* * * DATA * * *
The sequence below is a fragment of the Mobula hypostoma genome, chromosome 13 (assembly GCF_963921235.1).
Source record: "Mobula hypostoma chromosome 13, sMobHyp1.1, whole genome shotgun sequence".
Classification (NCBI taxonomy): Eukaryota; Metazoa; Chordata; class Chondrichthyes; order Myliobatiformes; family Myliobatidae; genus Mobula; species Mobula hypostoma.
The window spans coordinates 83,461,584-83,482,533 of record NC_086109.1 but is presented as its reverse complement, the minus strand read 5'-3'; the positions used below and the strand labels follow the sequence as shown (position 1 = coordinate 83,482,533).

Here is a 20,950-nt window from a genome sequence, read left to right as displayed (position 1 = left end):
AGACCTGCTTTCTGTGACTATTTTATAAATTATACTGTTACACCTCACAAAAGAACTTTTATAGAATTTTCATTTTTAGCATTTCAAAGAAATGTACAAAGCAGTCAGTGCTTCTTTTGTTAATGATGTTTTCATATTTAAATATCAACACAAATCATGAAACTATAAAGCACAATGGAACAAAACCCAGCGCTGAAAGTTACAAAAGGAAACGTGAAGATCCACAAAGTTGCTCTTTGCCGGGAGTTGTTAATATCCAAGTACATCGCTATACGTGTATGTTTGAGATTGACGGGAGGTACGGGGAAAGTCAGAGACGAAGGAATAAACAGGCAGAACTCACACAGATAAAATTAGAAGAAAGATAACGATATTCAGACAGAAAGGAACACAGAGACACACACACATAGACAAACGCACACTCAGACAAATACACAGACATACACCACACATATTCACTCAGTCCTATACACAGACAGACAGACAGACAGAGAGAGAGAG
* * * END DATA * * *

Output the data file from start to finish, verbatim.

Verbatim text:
The sequence below is a fragment of the Mobula hypostoma genome, chromosome 13 (assembly GCF_963921235.1).
Source record: "Mobula hypostoma chromosome 13, sMobHyp1.1, whole genome shotgun sequence".
Classification (NCBI taxonomy): Eukaryota; Metazoa; Chordata; class Chondrichthyes; order Myliobatiformes; family Myliobatidae; genus Mobula; species Mobula hypostoma.
The window spans coordinates 83,461,584-83,482,533 of record NC_086109.1 but is presented as its reverse complement, the minus strand read 5'-3'; the positions used below and the strand labels follow the sequence as shown (position 1 = coordinate 83,482,533).

Here is a 20,950-nt window from a genome sequence, read left to right as displayed (position 1 = left end):
AGACCTGCTTTCTGTGACTATTTTATAAATTATACTGTTACACCTCACAAAAGAACTTTTATAGAATTTTCATTTTTAGCATTTCAAAGAAATGTACAAAGCAGTCAGTGCTTCTTTTGTTAATGATGTTTTCATATTTAAATATCAACACAAATCATGAAACTATAAAGCACAATGGAACAAAACCCAGCGCTGAAAGTTACAAAAGGAAACGTGAAGATCCACAAAGTTGCTCTTTGCCGGGAGTTGTTAATATCCAAGTACATCGCTATACGTGTATGTTTGAGATTGACGGGAGGTACGGGGAAAGTCAGAGACGAAGGAATAAACAGGCAGAACTCACACAGATAAAATTAGAAGAAAGATAACGATATTCAGACAGAAAGGAACACAGAGACACACACACATAGACAAACGCACACTCAGACAAATACACAGACATACACCACACATATTCACTCAGTCCTATACACAGACAGACAGACAGACAGAGAGAGAGAG